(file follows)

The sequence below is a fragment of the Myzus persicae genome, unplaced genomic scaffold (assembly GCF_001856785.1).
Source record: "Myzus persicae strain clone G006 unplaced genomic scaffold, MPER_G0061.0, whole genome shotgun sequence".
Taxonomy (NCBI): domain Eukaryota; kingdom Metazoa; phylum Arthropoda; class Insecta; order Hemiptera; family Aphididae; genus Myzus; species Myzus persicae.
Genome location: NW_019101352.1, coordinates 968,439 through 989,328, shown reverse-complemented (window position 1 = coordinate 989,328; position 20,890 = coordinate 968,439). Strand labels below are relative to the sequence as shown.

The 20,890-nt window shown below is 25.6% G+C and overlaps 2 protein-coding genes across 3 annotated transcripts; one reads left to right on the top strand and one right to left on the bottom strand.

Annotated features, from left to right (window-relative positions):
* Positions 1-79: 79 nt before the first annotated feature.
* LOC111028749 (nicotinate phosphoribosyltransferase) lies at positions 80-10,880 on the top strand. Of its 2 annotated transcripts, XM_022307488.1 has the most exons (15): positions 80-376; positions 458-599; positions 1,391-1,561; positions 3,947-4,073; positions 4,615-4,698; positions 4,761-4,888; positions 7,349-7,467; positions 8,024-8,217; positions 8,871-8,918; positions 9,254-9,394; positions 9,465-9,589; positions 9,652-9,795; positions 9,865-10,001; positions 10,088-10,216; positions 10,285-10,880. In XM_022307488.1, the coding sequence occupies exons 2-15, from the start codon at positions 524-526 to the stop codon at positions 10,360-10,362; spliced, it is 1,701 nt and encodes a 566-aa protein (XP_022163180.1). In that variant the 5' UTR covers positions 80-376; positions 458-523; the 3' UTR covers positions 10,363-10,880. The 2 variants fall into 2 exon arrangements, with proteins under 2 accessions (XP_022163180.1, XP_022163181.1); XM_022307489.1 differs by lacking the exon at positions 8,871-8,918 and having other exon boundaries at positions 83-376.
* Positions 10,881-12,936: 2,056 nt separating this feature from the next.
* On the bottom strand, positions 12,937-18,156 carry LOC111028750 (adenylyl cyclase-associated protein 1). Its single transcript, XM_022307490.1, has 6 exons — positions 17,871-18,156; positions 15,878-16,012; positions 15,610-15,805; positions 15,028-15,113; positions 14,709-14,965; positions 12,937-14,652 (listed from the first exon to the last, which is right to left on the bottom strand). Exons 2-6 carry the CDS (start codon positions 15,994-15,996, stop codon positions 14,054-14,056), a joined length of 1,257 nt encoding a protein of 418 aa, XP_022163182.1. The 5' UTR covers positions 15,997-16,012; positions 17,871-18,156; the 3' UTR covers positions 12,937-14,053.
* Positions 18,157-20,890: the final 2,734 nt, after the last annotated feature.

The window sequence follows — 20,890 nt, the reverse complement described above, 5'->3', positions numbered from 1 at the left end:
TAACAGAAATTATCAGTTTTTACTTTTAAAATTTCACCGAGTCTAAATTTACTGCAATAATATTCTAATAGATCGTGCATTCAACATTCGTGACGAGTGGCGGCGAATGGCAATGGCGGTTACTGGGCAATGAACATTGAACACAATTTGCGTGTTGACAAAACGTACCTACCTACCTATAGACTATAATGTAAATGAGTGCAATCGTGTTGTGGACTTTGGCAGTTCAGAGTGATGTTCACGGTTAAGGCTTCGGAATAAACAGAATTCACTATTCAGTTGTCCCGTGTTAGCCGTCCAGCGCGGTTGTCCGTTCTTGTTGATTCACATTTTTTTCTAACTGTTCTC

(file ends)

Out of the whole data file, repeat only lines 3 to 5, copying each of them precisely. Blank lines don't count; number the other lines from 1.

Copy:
Taxonomy (NCBI): domain Eukaryota; kingdom Metazoa; phylum Arthropoda; class Insecta; order Hemiptera; family Aphididae; genus Myzus; species Myzus persicae.
Genome location: NW_019101352.1, coordinates 968,439 through 989,328, shown reverse-complemented (window position 1 = coordinate 989,328; position 20,890 = coordinate 968,439). Strand labels below are relative to the sequence as shown.

The 20,890-nt window shown below is 25.6% G+C and overlaps 2 protein-coding genes across 3 annotated transcripts; one reads left to right on the top strand and one right to left on the bottom strand.